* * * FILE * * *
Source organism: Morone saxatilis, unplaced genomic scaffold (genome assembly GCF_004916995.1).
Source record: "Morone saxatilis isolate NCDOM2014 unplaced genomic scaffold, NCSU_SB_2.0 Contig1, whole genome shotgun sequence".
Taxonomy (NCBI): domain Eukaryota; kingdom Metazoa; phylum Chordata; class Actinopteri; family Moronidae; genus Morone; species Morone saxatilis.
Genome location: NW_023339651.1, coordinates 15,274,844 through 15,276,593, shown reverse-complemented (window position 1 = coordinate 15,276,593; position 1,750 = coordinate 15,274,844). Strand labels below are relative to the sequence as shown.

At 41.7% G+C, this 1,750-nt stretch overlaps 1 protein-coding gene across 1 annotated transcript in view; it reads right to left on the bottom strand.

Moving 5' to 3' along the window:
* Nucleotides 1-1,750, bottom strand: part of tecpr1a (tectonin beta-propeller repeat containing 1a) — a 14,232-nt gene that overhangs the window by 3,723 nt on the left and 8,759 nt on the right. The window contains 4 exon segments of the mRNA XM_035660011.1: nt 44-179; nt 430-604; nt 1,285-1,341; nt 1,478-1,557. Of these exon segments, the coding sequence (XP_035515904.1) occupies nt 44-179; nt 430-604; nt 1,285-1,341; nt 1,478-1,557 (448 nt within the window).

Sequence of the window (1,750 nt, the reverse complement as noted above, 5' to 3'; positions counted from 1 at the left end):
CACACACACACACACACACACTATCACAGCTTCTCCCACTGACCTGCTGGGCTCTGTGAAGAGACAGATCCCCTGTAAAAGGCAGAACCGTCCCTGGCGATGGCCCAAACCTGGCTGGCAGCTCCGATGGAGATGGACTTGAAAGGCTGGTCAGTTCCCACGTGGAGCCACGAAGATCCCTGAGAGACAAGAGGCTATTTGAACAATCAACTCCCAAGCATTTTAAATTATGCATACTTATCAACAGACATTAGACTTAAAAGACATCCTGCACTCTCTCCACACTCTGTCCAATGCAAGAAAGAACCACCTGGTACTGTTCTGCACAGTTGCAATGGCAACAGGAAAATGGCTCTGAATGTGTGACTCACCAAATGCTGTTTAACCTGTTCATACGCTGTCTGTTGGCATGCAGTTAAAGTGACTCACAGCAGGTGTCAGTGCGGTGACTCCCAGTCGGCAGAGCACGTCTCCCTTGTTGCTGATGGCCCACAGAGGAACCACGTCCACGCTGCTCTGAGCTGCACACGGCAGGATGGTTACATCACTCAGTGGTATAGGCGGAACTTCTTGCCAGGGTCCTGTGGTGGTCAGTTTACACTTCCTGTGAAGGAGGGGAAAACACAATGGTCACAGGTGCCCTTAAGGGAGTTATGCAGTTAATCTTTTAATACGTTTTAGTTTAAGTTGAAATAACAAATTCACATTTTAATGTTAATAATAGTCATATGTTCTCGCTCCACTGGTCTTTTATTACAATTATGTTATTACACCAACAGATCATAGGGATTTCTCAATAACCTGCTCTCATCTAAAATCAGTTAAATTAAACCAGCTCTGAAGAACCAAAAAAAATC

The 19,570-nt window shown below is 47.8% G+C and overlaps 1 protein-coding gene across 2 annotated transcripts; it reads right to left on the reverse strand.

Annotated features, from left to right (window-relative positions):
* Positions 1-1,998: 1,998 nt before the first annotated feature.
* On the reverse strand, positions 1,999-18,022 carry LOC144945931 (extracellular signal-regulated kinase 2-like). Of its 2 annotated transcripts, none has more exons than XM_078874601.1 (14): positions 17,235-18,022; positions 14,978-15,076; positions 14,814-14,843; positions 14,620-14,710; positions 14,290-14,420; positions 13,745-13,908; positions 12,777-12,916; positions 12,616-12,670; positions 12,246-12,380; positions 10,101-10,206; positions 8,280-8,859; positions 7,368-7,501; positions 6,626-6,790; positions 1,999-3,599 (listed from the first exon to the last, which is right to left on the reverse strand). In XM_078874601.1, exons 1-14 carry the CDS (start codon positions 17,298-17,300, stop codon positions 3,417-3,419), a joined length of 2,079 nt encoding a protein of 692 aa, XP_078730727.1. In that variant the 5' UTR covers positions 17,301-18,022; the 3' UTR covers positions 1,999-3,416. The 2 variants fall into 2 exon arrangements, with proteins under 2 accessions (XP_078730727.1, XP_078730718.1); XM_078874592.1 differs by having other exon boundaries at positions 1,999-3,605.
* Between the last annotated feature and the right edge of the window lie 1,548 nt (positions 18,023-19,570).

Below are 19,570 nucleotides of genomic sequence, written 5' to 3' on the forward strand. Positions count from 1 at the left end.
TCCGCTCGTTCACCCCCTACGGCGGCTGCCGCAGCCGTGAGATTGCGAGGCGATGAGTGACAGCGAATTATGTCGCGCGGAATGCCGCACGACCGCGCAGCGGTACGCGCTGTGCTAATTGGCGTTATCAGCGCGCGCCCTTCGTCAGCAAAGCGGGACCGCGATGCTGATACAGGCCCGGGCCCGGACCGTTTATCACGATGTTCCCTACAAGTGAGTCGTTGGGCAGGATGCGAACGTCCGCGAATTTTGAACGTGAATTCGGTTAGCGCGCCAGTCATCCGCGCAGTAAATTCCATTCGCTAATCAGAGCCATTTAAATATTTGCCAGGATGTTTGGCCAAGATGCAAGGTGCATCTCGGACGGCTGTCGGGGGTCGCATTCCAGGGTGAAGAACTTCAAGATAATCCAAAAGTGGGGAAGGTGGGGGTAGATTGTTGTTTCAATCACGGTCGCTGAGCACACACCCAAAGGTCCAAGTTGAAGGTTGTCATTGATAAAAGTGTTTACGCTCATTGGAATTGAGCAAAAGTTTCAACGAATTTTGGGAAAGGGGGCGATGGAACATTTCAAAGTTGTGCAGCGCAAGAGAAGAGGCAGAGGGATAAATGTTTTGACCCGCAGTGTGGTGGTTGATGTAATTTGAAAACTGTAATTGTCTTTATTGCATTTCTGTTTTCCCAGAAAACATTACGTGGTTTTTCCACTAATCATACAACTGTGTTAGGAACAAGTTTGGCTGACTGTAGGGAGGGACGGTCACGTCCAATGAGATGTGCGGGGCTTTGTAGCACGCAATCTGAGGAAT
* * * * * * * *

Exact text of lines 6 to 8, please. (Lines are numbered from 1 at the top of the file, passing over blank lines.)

Moving 5' to 3' along the window:
* Nucleotides 1-1,750, bottom strand: part of tecpr1a (tectonin beta-propeller repeat containing 1a) — a 14,232-nt gene that overhangs the window by 3,723 nt on the left and 8,759 nt on the right. The window contains 4 exon segments of the mRNA XM_035660011.1: nt 44-179; nt 430-604; nt 1,285-1,341; nt 1,478-1,557. Of these exon segments, the coding sequence (XP_035515904.1) occupies nt 44-179; nt 430-604; nt 1,285-1,341; nt 1,478-1,557 (448 nt within the window).

Sequence of the window (1,750 nt, the reverse complement as noted above, 5' to 3'; positions counted from 1 at the left end):